Louis Süe (1875- 1968) and André Mare (1887-1932)

In 1912, Süe and Mare founded their ‘Atelier Français’, which they renamed ‘Compagnie des Artistes Français’ after the First World War in 1919. Süe was an architect and interior designer, Mare a painter, illustrator and furniture designer. The goal of their partnership was to combine all the elements of the interior design in a meaningful, harmonious way. Of course, both artists also designed lighting objects or entrusted members of their group with them.

Süe&Mare regularly took part in the exhibitions at the Autumn Salon. In the French Pavilion and the Museum of Contemporary Art, both of which were built and furnished by the Compagnie des Artistes Français, they presented their lamps at the International Exhibition in 1925, which were praised in detail by Guillaume Janneau in his portfolio >Le Luminaire< . There were table lamps with alabaster flowers on a wrought iron base, crystal chandeliers, six-armed wall sconces made of bronze and glass beads, as well as floor lamps in which the six-part construction made of frosted glass was designed as a stylized water fountain, or those with grained alabaster bowls on column-like, black-patinated wrought iron stands. A unique creation by Süe et Mare was a glass flower basket that could be lit from the inside. However, most of the designs did not go beyond the conventional in terms of conception and execution.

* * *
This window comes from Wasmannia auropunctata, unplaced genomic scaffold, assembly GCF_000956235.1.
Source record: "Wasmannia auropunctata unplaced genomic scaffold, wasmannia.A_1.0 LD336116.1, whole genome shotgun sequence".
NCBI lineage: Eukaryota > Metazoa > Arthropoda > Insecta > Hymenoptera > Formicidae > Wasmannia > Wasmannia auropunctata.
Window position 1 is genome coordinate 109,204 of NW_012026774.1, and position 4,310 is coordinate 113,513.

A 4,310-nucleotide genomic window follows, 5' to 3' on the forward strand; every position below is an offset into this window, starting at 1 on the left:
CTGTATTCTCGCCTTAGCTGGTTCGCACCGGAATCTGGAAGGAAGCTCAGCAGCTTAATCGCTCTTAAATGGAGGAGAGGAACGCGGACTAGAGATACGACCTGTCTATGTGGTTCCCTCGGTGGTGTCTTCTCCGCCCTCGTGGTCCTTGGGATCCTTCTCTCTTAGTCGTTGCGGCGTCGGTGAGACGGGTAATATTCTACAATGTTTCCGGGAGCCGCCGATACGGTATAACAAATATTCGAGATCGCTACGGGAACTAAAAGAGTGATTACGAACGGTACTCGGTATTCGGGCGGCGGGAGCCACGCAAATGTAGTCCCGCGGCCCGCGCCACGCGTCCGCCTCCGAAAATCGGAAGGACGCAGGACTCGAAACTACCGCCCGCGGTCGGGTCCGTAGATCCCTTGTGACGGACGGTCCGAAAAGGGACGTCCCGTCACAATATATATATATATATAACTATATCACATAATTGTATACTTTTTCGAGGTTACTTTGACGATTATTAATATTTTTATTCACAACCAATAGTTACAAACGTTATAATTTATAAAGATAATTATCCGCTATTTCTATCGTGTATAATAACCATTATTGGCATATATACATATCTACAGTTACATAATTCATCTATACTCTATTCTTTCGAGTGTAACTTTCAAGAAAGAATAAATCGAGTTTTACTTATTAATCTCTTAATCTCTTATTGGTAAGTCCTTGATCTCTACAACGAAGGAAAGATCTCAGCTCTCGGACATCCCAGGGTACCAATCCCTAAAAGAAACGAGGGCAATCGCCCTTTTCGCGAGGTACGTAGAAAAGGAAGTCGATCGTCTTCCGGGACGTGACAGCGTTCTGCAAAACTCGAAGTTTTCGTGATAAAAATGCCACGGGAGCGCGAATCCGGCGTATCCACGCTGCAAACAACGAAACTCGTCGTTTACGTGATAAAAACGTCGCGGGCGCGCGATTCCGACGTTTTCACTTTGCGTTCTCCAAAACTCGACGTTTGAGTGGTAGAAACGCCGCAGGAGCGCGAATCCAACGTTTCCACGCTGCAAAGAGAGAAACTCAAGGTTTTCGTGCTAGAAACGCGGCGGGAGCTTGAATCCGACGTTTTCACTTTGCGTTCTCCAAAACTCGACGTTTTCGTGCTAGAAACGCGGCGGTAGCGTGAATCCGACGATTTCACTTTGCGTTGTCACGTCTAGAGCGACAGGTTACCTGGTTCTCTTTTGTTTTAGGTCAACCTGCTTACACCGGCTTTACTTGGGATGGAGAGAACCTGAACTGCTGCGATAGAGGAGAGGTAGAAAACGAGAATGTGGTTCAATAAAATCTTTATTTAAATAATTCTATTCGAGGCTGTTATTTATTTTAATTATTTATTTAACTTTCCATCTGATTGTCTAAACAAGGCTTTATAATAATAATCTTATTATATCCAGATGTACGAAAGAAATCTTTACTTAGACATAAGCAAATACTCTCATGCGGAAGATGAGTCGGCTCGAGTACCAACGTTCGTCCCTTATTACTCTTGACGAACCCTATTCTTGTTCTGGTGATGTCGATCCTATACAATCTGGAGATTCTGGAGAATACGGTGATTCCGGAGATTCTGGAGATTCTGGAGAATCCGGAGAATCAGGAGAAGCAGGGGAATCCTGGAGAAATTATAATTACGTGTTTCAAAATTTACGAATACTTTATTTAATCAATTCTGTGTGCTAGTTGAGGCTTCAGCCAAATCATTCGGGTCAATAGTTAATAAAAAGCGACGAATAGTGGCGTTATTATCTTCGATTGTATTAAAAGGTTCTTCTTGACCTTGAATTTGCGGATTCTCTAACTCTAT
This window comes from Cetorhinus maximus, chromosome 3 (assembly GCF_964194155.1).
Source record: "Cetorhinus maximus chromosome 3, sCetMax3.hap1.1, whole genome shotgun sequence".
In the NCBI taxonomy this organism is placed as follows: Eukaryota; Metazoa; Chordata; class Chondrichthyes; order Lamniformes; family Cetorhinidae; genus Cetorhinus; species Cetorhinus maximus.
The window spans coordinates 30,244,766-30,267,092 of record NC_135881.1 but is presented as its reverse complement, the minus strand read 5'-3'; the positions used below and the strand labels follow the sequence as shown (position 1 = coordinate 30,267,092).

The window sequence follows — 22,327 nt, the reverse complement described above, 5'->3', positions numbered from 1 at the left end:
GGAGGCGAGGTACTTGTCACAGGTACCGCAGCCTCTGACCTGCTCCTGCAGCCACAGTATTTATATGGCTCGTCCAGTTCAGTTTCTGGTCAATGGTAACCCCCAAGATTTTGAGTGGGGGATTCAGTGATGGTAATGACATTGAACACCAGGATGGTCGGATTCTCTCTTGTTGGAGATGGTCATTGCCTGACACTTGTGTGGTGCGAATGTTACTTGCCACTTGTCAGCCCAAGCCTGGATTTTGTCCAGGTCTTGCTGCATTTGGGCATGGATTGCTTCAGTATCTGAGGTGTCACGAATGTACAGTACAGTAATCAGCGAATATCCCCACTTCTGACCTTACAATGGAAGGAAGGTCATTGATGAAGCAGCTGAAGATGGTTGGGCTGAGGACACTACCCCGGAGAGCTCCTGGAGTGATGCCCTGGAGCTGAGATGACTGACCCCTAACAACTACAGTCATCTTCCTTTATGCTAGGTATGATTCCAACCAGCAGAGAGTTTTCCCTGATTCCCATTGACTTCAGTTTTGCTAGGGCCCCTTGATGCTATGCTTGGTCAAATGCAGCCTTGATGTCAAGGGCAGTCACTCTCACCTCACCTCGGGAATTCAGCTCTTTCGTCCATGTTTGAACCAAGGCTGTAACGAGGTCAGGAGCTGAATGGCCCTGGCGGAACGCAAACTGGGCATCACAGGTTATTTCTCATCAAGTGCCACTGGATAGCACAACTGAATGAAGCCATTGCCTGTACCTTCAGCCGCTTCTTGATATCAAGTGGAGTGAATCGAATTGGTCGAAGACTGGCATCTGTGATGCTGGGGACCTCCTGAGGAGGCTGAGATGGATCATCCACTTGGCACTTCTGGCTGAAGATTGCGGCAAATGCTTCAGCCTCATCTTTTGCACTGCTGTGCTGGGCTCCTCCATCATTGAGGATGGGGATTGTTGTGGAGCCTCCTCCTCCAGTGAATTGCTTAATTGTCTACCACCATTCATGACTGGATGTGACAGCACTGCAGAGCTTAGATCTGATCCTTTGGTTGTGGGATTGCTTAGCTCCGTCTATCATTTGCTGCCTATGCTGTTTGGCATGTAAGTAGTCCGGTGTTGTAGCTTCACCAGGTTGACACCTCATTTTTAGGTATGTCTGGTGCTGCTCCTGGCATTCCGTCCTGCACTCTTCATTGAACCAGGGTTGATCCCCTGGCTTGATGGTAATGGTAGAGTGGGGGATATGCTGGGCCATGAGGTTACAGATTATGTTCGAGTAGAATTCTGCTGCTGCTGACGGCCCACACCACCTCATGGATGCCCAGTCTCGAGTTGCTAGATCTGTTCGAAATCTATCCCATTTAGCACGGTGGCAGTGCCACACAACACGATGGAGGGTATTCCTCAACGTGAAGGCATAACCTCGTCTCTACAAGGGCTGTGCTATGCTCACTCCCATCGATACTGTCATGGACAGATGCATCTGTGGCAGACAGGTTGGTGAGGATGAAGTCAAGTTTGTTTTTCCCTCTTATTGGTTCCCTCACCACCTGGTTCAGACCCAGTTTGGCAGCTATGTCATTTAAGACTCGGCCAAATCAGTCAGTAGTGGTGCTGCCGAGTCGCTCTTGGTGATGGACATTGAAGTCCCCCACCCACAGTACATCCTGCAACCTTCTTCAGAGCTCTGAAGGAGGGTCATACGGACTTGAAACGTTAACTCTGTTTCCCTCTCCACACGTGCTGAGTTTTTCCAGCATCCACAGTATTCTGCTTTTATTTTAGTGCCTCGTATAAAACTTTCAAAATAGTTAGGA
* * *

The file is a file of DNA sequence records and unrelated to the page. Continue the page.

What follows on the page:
Source: Alastair Duncan, Lampen Lüster Leuchter, Jugendstil Art Déco, Prestel-Verlag, München 1979, p. 187

Picture: Guillaume Janneau, Le Luminaire, Art Deco Lampen 1925-1937, Arnold’sche Verlagsanstalt, 1992, p. 59.

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